Byte masking is a deep CS concept reserved for the nerds. Here we will attempt to dissect the topic and provide a relatable experience for everyone.

Welcome…

## Masking and its Relation to CS

Masking is a process of concealing information. Take for example having a string `"A"`

but revealing “X” to others such that only those with the information on how to get the hidden value can retrieve it.

A byte is a group of bits(1 and 0) usually eight in number. Such that `00000000`

becomes a byte but the individual zeros are known as bits.

In CS bitmasking is a process of manipulating the bits of computational data. For example, converting `00000000`

to `01010101`

. In CS, it mostly denotes what bit you want to keep, and what bit you wish to clear. in our case, we have divided the byte into pairs and cleared the first bit `00|00|00|00`

=> `01|01|01|01`

.

## Masking Operators

Masking bits is done by the use of masking operators, taking from the byte operators:

- The Bitwise OR
`|`

(a single pipe character) - The Bitwise AND
`&`

(a single ampersand character) - The Bitwise XOR
`^`

(a single caret character) - The Left Shift « (a double less than character)
- The Right Shift » (a double greater than character)

## Masking operations examples

### OR

The rule for bitwise OR is as follows:

- If at least one of the corresponding bits is 1, the result bit is set to 1.
- If both corresponding bits are 0, the result bit is set to 0.

```
10101010 (binary number)
| 11001100 (binary number)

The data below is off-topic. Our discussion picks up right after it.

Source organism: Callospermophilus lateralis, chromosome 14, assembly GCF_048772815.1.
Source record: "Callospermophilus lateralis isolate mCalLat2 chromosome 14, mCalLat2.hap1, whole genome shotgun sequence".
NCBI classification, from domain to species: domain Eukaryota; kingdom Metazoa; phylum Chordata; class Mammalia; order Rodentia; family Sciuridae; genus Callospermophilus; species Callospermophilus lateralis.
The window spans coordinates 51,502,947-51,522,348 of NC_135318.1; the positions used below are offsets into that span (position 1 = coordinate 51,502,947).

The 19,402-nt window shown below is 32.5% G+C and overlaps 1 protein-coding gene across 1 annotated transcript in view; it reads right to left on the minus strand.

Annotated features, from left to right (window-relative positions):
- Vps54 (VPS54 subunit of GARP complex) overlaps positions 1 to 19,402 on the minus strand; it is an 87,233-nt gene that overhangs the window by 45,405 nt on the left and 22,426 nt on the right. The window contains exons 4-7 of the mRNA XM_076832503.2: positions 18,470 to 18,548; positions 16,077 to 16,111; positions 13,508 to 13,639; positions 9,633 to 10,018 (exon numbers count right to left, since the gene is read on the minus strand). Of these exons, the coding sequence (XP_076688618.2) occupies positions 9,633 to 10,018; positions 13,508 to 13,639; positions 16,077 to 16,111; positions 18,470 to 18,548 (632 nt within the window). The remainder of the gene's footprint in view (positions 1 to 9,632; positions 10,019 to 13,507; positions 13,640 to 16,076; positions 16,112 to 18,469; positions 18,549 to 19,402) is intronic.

__________
11101110 (result)
```

### AND

Here’s how the bitwise AND operator works:

- If both bits in the operands are 1, the result will be 1.
- If at least one of the bits is 0, the result will be 0.

```
10101010
& 11001100
-----------
10001000
```

### XOR

Here’s how the XOR operator works:

- If the bits in the operands are different (one is 0 and the other is 1), the result will be 1.
- If the bits in the operands are the same (both 0 or both 1), the result will be 0.

```
10101010
^ 11001100
-----------
01100110
```

### Left Shift

Here’s how the left-shift operator works:

- Each bit in the binary representation of the operand is shifted to the left by a certain number of positions.
- Zeros are filled in from the right, and the bits that are shifted beyond the leftmost position are discarded.
- The result is obtained by multiplying the original value by 2 raised to the power of the specified shift count.

```
Original Value: 00101010 (42 in decimal)
Left Shift by 2: 10101000 (168 in decimal)
```

Each bit in the original binary value `00101010`

is shifted to the left by 2 positions. Zeros are filled in from the right, and the result is `10101000`

, which is equivalent to 168 in decimal.

### Right Shift

Here’s how the right shift operator works:

- Each bit in the binary representation of the operand is shifted to the right by a certain number of positions.
- Depending on the type of right shift (logical or arithmetic), zeros or the sign bit (the leftmost bit) are filled in from the left.
- The bits that are shifted beyond the rightmost position are discarded.
- The result is obtained by dividing the original value by 2 raising to the power of the specified shift count (for logical right shift) or retaining the sign bit (for arithmetic right shift).

```
Original Value: 10101010 (170 in decimal)
Right Shift by 2: 00101010 (42 in decimal)
```

There are two types of right shift:

**Logical Right Shift (**Zeros are filled in from the left, and the sign bit is always 0. This type of shift is commonly used in programming for unsigned integers.`>>>`

):**Arithmetic Right Shift (**Zeros or the sign bit are filled in from the left, depending on the sign bit of the original value. This type of shift is used in signed integer arithmetic to preserve the sign.`>>`

):